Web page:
After a two-week holiday hiatus, protests in Peru have re-ignited, causing airport closures and tourism reroutes in the hopes of restoring Pedro Castillo to the presidency and securing incumbent president Dina Boluarte’s resignation. Castillo had been a dedicated schoolteacher and union leader before running for office in 2021 as the representative for the Free Peru party. Last month, after attempting to dissolve Congress to “re-establish the rule of law and democracy,” President Castillo was impeached, removed from office, and arrested on accusations of corruption, at which point then-Vice President Boluarte was sworn in. Peru’s first female president is battling both supporters of the previous grassroots leader and a population disappointed in a political system brimming with corruption and inconsistency. Now, despite 22 deaths in December, the protestors have returned, putting further pressure on Peru’s fractured political state.
Both Peru’s rural regions and the capital city of Lima have seen protestors en masse. 15 people, including two police officers, were left injured during demonstrations at the Inca Manco Capac airport in Juliaca on Friday, according to Reuters, and 2,062 tourists visiting the historic site of Machu Picchu were evacuated earlier in the week before trains running to and from the Incan citadel were suspended. President Boluarte has called for “peace, calm, unity to promote development of the homeland,” to no avail.
“As long as Mrs. Dina Boluarte does not resign, this will continue,” one protestor, from the southern region of Apurimac, told Exitosa Radio.
Peru has seen six presidents in the span of seven years, but more troublesome than this frequent presidential turnover is the pattern of conspicuous behaviour by senior officials. “Every president elected in the last four decades has either been impeached, imprisoned, or sought in criminal investigations,” says Bloomberg News. President Fujimori’s human rights violations in the 1990s were succeeded in the early 2000s by construction giant Odebrecht’s bribery scandal. In what came to be a house of cards, Presidents Toledo, Garcia, Humala, and Kuczynski were each served with allegations of awarding lucrative contracts in exchange for monetary compensation while in office.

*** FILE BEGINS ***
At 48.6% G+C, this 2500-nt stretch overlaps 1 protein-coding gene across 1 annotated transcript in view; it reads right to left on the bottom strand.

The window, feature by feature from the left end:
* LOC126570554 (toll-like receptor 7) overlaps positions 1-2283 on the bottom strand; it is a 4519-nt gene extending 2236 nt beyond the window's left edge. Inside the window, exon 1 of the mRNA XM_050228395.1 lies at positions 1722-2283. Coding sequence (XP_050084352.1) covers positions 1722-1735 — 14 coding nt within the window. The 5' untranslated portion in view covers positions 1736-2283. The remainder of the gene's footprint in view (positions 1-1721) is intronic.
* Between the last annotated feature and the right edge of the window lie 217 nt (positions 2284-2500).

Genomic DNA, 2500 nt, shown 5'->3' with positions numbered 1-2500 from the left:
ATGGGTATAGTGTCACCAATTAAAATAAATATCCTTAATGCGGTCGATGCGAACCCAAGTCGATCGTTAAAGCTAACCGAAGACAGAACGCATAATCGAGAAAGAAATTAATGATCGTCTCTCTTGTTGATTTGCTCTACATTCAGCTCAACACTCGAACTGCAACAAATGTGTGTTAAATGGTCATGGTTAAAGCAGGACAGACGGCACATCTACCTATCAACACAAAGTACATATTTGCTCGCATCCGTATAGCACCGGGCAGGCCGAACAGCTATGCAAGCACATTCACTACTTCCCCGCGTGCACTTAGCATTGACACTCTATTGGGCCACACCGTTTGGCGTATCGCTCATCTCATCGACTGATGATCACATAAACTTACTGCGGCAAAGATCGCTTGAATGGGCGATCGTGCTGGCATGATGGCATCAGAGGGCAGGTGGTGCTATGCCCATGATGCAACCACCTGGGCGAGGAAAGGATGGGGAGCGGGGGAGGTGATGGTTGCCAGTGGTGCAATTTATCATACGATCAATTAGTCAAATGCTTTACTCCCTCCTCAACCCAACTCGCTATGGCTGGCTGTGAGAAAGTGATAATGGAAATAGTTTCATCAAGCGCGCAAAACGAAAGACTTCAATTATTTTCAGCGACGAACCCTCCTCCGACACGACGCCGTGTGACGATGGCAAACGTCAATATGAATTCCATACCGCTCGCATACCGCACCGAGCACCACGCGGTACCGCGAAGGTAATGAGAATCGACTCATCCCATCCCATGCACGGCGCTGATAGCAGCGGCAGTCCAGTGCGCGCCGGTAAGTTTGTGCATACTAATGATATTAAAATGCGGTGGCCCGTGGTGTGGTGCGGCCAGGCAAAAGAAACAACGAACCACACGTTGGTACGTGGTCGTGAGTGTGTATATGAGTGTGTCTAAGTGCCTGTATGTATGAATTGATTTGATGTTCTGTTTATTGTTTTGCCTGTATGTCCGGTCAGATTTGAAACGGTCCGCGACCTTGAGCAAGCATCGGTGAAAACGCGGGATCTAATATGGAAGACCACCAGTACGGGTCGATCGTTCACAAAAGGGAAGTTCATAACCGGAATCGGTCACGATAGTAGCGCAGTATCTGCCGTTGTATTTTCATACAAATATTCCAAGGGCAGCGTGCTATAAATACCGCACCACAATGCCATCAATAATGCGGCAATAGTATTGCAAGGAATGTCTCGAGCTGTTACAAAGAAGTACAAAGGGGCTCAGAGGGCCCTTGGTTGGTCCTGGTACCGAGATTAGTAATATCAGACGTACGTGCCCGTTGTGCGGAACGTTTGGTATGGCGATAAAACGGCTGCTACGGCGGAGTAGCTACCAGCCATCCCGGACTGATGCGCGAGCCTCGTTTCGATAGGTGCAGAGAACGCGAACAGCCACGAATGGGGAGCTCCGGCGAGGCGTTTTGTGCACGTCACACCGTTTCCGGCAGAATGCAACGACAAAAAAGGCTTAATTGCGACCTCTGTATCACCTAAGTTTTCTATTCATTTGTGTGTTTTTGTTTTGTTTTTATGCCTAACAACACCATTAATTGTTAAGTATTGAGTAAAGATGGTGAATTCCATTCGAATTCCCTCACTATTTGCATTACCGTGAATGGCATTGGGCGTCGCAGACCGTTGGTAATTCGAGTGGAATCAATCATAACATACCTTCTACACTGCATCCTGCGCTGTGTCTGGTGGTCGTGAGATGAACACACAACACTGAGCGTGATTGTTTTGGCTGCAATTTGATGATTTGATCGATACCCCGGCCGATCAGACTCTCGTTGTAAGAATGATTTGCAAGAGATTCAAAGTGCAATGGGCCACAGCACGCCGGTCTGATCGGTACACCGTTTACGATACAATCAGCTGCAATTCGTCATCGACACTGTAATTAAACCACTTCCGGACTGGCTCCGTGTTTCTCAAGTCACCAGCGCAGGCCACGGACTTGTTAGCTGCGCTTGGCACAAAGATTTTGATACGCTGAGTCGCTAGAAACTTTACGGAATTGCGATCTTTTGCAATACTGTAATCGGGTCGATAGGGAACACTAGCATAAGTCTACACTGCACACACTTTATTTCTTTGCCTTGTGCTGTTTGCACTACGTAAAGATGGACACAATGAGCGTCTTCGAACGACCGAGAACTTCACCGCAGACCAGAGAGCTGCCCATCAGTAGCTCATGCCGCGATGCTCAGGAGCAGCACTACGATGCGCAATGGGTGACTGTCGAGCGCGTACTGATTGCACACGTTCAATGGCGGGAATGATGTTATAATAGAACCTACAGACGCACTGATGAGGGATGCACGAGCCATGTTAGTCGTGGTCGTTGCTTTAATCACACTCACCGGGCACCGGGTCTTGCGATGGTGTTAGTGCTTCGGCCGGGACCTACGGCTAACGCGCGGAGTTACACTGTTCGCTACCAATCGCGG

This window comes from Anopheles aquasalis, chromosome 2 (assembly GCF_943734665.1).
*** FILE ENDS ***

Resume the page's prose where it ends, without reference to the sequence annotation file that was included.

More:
When Pedro Castillo ran for president in 2021, he sought to change the narrative – from political turmoil to solidifying the Peruvian economy. Neither career politician nor child of wealth, Castillo’s informal campaign slogan was “No more poor people in a rich country.” His platform promised to put money back in the hand of the people by nationalizing the state mining industry. Castillo’s promise remains unfulfilled, and Castillo himself remains imprisoned, but the country’s largest association of indigenous groups (La Asociación Interétnica de Desarrollo de la Selva Peruana, A.I.D.E.S.E.P.) and the national federation of labor unions still support him.
However, not everyone is hoping to see Castillo back in office. “Two thousand brothers and sisters are marching on Lima to drive out the useless, corrupt, coup-plotting, delinquent, murderous, looting rats in Congress,” protestor and Indigenous leader Jorge Chaoca, an Ashaninka from the central Amazon region, told Al Jazeera. “Our mobilization has no interest in liberating Castillo.”
The future of Peruvian stability rests on Congress and the President’s ability to work together, present a unified front, and answer the greater population’s calls. While sweeping change will not take place overnight, Boluarte can take steps to further relations between the executive office and the legislature. However, federal leaders have an obligation to listen to citizens’ concerns, especially those which have amassed to a level of nationwide disruption. President Boluarte and her congress must address the problems her constituents have identified to extinguish the mass demonstrations and prevent continued violence.
The renewed pressure for the truth that protestors have placed on a political system once fraught with crime is a step forward for political progress. Now, Peru’s judicial system is tasked with eliminating complacency and executing the timely, just prosecution of bad actors. With concentrated effort by elected officials, fair elections, and a refocus on economic progression, Peru can make strides in building a political system worthy of its citizens’ trust.
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